The Value of GE or the Answer to "Why Do I Need to Take This Class?"

September
2012
Beth Smith, Vice President

In the past only students seemed to ask about the value of a class that they were taking. Some asked innocently, while others somewhat antagonistically, and challenged a teacher to explain why a given class was required or important. Today not just students but also people beyond the perimeter of the campus are questioning why some courses are included in general education (GE), whether the class in question is art history, algebra, anthropology, or from another discipline. In fact, some people within the college family may not realize or understand why GE is essential for all college graduates and why that fact remains especially true today. Since community college faculty mostly teach general education courses, we must be able to articulate not only why our own course is important but also how it fits within the whole of GE at the college and why GE is important. We cannot fend off the inquiries from off campus until we, as faculty, can convincingly describe the value of GE.

This quick exercise may help to put GE in perspective: Think of all the skills you have needed for the various jobs or roles you have held in your life and eliminate all the ones tied to your major or discipline. Skills that come to mind might include technological abilities, writing, organizing, prioritizing, working alone and together, understanding complicated documents such as a human resources manual, a ballot, or a medical prescription, parenting, patience, communicating with someone from another place, planning a sprinkler system, navigating workplace cultures, and so on. Now think about where you learned these skills. In many cases, the answer may well be that you learned them in a general education class. For another exercise, think of three skills you obtained in your GE classes that you routinely use today. I remember a food-science preparation course, one about folklore of the Great Plains, and a biology class that continue to influence decisions that I make about my life. Of all the GE courses I took, I use Spanish the most, though I enjoyed music appreciation the most.

Other exercises might also help to remind us of why our own experiences as students in general education courses were valuable. Because I teach mathematics, I will use it in the following example. Write a list of some key words from mathematics that students and colleagues use every day and without which understanding other disciplines becomes more challenging. The following words all originate from the study of math: symmetry, graph, radius, dependent, function, system, factor, variable, parallel, rate, equivalent, elliptical, spherical, volume, dimension, independent, linear, and proportional. Many faculty members from other disciplines use these words in their every-day lectures, and they often do so without thinking because they expect students to know and use a college-level vocabulary, and often they expect students to understand the mathematical definition and application of these words. Teachers of art, political science, geography, and many other subjects use "radius" within the context of their disciplines. The mathematics courses that students take provide a foundation for them to understand the content of other courses. While many of these words may have different meanings across disciplines, the result of using the words in multiple classes is that student learning is reinforced and students begin to build understanding for what they have learned in one class and how to apply it in another.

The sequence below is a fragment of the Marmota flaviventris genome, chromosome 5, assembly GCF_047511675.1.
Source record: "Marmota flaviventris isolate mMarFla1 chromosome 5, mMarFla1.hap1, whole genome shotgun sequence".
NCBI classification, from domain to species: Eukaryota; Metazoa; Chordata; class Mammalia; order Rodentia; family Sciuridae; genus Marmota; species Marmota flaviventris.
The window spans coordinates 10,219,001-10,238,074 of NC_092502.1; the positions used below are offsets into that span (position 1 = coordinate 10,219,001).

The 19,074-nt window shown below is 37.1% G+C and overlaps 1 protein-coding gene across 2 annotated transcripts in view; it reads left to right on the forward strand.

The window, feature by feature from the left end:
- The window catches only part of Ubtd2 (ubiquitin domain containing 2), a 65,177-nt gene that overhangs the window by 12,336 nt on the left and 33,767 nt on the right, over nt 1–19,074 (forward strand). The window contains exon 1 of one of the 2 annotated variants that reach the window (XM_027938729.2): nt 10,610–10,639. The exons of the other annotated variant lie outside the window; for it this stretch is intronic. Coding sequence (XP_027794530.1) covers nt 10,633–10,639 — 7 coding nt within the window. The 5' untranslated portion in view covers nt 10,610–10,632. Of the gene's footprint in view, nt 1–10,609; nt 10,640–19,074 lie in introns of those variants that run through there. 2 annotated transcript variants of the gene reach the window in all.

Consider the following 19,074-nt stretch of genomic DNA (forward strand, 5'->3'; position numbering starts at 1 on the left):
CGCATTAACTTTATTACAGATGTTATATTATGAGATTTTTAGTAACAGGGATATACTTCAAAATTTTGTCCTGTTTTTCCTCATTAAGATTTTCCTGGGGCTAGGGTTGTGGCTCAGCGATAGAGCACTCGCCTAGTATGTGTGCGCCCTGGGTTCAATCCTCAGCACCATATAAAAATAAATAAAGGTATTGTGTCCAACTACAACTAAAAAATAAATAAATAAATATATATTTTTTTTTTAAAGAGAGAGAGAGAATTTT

All of us know implicitly the value of our courses in the curriculum in general and to students specifically, but we must be able to articulate that value. How does one answer a student who asks, "why do I need to take this class?" When teaching a class specifically for students majoring in that field, the answers are different than if the course is a GE course. If we answer, "because it is good for you to know xxxxx" or "you are the one who wanted an education" or "because this class is a prerequisite for others," then we are missing a great opportunity to help students understand how one course links to other courses, skills in the workplace, or applications in roles outside of school and work. Discipline faculty can have a conversation about appropriate answers to this common question from students. Answers to the question would fit nicely into program review. Academic senates can have a similar discussion. Imagine the powerful message to students if faculty in every class provided parallel responses to questions about why a course is important for a general education or valuable for lifelong learning.

The college should already be of a like mind when it comes to the value of GE because of adopted GE or institutional student learning outcomes (SLOs). These SLOs communicate to students and others what the college community believes is important for students to know and be able to do upon completion of a GE pattern. Because many of our colleges encourage students to complete the CSU—GE Breadth pattern of GE, faculty may be interested in what CSU believes students gain from completion of those 39 units. The CSU adopted the Association for America's Colleges and Universities (AAC&U) Liberal Education and America's Promise (LEAP) essential outcomes for its GE program in 2008 (CSU Executive Order 1033):